5. Cadmium Stress Disrupts the Endomembrane Organelles and Endocytosis during Picea wilsonii Pollen Germination and Tube Growth

    PubMed Central

    Feng, Yu; Li, Xue; Wei, Qian; Sheng, Xianyong

    2014-01-01

    As one of the most severe pollutants, cadmium has been reported to be harmful to plant cells, but the effects of cadmium on gymnosperm pollen germination and tube growth and the mechanism of this involvement are still unclear. Here, we report that cadmium not only strongly inhibited P. wilsonii pollen germination and tube growth, but also significantly altered tube morphology in a dose-dependent manner. Time-lapse images obtained with a laser scanning confocal microscope revealed that endocytosis was dramatically inhibited by cadmium stress. Further investigation with ER-Tracker dye indicated that cadmium stress reduced the number of the Golgi apparatus, and induced dilation of ER. Additionally, Lyso-Tracker staining showed that cadmium distinctly promoted the formation of acidic organelles in pollen tubes, likely derived from the dilated ER. Taken together, our studies indicated that P. wilsonii pollens were highly susceptible to cadmium stress, and that cadmium stress strongly inhibited pollen germination and tube growth by disrupting the endomembrane organelles, inhibiting endo/exocytosis, and forming acidic vacuoles, resulting in swollen tube tips and irregularly broadened tube diameters. These findings provide a new insight into the effects of cadmium toxicity on the tip growth of pollen tubes. PMID:24722362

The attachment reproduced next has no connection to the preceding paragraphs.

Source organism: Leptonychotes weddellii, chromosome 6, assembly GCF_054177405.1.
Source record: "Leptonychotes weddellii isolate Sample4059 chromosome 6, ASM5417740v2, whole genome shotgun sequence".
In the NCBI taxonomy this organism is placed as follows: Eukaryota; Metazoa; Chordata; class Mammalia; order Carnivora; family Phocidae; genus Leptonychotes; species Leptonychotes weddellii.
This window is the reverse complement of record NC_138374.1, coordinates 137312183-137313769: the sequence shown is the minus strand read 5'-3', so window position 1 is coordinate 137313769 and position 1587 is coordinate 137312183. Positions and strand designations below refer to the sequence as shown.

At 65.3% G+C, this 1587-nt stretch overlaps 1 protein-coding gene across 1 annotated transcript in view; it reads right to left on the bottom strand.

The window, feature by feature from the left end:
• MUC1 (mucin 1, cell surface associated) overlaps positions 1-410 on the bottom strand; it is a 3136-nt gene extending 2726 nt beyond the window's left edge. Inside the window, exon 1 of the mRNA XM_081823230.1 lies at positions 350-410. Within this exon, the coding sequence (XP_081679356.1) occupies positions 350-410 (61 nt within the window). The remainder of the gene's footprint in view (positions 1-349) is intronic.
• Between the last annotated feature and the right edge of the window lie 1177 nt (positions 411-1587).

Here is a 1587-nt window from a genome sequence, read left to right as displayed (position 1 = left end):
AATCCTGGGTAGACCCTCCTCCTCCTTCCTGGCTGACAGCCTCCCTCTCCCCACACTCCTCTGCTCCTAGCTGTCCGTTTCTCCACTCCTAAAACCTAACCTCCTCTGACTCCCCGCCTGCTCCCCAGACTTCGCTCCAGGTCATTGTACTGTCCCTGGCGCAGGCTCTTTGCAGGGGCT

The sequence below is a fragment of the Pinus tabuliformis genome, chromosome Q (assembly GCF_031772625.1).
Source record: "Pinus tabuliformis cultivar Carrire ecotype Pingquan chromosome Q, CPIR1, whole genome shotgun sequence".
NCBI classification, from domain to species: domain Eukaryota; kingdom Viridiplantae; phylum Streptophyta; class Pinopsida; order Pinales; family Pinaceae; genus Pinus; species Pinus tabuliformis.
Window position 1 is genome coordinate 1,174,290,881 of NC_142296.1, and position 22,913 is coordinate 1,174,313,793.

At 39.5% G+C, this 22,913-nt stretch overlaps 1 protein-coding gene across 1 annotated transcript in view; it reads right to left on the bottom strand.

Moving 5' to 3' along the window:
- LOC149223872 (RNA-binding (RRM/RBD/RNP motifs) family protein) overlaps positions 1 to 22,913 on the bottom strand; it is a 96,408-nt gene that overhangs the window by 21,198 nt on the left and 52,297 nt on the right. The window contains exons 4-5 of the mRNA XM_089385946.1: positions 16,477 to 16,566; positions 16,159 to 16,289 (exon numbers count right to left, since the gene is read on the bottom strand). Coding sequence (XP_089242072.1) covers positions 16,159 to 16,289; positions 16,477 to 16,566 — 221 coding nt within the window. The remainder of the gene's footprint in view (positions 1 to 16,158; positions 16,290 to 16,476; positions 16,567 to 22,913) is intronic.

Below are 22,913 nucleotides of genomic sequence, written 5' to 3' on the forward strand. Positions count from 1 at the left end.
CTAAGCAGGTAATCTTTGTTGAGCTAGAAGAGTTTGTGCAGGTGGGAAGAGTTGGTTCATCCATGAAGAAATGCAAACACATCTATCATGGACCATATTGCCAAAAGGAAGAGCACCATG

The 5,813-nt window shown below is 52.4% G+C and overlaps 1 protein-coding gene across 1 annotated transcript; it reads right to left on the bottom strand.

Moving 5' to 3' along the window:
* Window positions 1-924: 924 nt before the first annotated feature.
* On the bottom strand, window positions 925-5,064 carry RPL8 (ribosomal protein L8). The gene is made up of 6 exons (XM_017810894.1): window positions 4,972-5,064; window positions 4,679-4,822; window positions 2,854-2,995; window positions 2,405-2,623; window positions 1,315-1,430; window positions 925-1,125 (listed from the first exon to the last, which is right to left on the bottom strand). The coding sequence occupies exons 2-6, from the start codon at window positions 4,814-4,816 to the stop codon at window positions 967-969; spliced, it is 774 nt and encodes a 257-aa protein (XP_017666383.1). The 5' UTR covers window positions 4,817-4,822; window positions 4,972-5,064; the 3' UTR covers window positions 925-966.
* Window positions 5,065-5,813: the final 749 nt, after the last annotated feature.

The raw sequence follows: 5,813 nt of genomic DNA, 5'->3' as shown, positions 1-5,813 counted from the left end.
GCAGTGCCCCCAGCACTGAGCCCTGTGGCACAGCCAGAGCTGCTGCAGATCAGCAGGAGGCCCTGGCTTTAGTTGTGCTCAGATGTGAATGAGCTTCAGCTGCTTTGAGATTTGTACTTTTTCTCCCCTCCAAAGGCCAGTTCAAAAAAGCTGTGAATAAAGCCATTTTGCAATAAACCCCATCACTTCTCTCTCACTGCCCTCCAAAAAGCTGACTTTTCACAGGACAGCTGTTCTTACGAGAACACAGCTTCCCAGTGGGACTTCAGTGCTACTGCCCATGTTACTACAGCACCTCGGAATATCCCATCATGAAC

6. Biochemical and Immunocytological Characterizations of Arabidopsis Pollen Tube Cell Wall1[C][W][OA

    PubMed Central

    Dardelle, Flavien; Lehner, Arnaud; Ramdani, Yasmina; Bardor, Muriel; Lerouge, Patrice; Driouich, Azeddine; Mollet, Jean-Claude

    2010-01-01